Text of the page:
With the 155th anniversary of the Battle of Franklin just around the corner, it seemed a pertinent time for a blog series on Franklin and the experiences of the people here during the Civil War. This first installment, “A Wealthy Secesh Town”, explores the social, political, and economic climate in and around Franklin during the first part of the war.

The 1861 Zeitgeist

The possibility of secession divided Middle Tennessee, but, ultimately, the region proved to be the tie-breaker between secessionist West and Unionist East Tennessee. In the winter of 1861, Middle Tennessee narrowly voted to remain in the Union. A June re-vote proved that Fort Sumter had shifted their allegiances. In June of 1861, Tennessee became the last state to join the Confederate States of America. Little did Middle Tennesseans know the cost they would begin to pay in less than one year as they watched their home transform into a ravaged battlefield. Over the course of the Civil War, Williamson County would see 222 battles, raids, and skirmishes fought on its soil.

Prisoners of war from Williamson County, 20th TN Infantry CSA. Courtesy of Rick Warwick.

Franklin in 1861 was a wealthy town nestled in Tennessee’s breadbasket, and its white residents were strongly secessionist. William Casley of the 69th Ohio Infantry, when writing to Military Governor Andrew Johnson, described Williamson County as “the hottest bed of secessionism in the state.”1 A Wisconsin soldier called Franklin “a pleasant town of about 3000 inhabitants…cleaner and better laid out than Nashville, and the people seem to be more civilized and have much better manners.”2 Another claimed, “…there were but 4 or 5 Union men in a population of some 1,500 or 2,000.”3 While this is doubtless an underestimate, it is clear that the color of the town was decidedly gray. A small number of white men from Williamson counties joined Federal regiments, but the county raised almost exclusively Confederate companies, the most notable being Company D of the 1st Tennessee Infantry, the Williamson Grays. (Late in the war, Company H of the 5th Tennessee Cavalry U.S.A. was raised from southwestern Williamson County, a pocket of Unionist sentiment. The considerable contributions of hundreds of formerly enslaved black men from Williamson County to the Federal cause are discussed later.)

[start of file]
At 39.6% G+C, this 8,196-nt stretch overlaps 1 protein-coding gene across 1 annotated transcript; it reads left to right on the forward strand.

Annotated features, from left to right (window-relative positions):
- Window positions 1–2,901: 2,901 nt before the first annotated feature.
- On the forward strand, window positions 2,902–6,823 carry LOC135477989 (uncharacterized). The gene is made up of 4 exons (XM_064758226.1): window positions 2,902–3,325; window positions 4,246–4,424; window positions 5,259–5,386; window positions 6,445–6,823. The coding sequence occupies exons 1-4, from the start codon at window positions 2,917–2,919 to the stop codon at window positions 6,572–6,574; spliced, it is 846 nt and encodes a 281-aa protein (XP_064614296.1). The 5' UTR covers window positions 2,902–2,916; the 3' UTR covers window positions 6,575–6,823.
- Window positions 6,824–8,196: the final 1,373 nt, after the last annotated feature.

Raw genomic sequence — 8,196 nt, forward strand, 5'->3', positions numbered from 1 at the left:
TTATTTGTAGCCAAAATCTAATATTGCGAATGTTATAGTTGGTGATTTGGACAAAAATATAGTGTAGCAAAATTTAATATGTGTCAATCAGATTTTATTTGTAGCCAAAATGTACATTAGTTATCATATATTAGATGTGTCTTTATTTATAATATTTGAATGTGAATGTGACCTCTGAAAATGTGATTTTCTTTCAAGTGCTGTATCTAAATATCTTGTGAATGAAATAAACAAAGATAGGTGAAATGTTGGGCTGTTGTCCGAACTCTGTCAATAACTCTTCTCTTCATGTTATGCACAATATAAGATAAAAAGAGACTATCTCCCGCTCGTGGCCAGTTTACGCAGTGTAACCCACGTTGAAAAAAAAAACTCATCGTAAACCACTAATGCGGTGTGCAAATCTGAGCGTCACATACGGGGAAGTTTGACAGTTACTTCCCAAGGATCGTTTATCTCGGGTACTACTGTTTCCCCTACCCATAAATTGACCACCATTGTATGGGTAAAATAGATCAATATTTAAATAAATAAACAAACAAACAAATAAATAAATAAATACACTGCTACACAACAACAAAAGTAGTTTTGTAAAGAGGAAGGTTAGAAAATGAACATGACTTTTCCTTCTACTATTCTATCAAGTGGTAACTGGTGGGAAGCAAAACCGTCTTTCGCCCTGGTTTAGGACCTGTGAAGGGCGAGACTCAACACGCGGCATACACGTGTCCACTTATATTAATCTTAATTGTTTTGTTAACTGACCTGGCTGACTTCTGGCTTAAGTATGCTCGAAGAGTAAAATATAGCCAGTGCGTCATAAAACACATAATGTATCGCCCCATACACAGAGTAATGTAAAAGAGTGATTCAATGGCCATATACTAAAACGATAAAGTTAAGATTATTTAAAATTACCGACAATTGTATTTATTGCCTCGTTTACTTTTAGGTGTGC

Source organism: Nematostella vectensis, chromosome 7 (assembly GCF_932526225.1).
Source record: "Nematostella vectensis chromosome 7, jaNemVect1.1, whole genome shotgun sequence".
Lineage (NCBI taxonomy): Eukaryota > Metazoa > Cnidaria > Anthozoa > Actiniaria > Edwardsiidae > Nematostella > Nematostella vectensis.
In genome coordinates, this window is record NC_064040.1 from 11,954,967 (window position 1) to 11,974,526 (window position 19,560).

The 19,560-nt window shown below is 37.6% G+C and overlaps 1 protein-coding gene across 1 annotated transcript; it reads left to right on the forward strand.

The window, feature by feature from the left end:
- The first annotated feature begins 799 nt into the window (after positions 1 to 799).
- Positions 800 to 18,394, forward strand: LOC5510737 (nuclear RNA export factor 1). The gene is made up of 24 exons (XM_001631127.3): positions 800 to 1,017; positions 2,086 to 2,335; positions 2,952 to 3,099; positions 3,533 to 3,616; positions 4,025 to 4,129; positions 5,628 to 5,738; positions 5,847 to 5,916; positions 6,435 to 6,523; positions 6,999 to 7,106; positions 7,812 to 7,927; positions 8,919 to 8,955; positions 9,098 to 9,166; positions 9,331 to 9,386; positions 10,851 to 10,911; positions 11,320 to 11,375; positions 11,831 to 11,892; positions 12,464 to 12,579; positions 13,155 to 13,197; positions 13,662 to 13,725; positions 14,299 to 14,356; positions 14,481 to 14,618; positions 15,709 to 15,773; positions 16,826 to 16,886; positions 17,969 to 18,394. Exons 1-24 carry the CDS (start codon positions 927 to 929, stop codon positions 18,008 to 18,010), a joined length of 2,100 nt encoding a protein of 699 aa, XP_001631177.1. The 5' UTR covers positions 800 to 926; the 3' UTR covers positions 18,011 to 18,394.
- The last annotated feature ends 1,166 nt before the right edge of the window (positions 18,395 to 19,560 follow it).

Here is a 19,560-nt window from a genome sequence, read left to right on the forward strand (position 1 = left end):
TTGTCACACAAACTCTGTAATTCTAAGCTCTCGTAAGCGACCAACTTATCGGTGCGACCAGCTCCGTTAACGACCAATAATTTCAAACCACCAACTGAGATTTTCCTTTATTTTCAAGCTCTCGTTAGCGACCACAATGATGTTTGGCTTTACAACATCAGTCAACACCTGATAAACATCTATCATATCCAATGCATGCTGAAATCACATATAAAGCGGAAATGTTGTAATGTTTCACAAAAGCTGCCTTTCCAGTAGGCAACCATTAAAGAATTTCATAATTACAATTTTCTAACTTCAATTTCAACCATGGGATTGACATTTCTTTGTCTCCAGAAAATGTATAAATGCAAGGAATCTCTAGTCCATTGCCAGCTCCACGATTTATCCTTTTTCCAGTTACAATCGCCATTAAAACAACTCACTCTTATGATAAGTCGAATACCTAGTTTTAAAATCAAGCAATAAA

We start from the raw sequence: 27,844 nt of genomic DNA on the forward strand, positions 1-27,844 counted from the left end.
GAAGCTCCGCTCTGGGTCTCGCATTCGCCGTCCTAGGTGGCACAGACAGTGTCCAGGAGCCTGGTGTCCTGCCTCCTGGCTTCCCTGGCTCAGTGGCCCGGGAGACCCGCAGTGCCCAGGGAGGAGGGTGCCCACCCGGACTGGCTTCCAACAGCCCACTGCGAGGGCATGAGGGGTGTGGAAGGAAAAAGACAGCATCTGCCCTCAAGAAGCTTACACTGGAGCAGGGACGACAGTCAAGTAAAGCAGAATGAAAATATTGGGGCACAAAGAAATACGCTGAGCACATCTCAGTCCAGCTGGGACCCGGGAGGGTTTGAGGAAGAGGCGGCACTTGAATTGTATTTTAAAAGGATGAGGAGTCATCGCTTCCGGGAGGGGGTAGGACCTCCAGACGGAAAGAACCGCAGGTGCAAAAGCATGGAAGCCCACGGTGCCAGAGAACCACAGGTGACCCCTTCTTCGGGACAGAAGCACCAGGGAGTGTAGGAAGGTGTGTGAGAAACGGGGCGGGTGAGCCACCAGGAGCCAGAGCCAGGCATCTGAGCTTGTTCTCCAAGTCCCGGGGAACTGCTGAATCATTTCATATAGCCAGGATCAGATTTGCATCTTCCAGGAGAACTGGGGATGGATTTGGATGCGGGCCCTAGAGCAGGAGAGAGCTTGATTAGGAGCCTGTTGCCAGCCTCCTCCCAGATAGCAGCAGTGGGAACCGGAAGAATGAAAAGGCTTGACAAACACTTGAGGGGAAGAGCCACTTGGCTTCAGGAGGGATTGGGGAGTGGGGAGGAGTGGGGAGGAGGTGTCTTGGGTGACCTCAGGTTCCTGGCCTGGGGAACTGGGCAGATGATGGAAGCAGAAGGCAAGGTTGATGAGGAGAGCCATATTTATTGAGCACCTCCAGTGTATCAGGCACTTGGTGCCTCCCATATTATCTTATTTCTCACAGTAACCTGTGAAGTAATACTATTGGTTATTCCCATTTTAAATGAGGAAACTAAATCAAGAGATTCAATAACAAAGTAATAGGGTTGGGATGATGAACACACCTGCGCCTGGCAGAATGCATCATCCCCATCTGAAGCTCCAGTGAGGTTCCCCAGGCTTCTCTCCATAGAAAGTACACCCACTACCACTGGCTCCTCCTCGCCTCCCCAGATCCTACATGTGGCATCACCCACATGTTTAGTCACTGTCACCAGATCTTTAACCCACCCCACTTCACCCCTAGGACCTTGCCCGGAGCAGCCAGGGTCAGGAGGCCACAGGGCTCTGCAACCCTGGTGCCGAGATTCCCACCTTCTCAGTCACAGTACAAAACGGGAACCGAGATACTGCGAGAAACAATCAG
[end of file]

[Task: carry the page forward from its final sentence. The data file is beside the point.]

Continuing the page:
Theodrick Carter (left), Moscow Carter (right). Courtesy of Rick Warwick.

Of the Williamson County men going off to war, thirty-three joined Hiram Lodge No. 7 under special dispensation. In the spring of 1861, the Grand Lodge of Tennessee enacted protocol allowing soldiers to join the Masonic fraternity on a fast-track. An initiation that normally took months to complete was reduced to as short as three days. The guiding principle behind the special dispensation was the belief that Masonic brotherhood superseded political and military allegiance, therefore brothers on opposite sides of the battlefield should strive to help, not harm, each other. Of the thirty-three men who joined Hiram Lodge No. 7 under dispensation, only two, Theodrick Carter and William Hanner, died in the war.4 The special dispensation proved surprisingly effective in preserving Masonic lives. Years after the war, Moscow Carter claimed to have successfully used the Masonic sign of distress at his capture. Though he was eventually sent to prison, Carter passed the early days of his capture in a hotel, where his greatest complaint was boredom.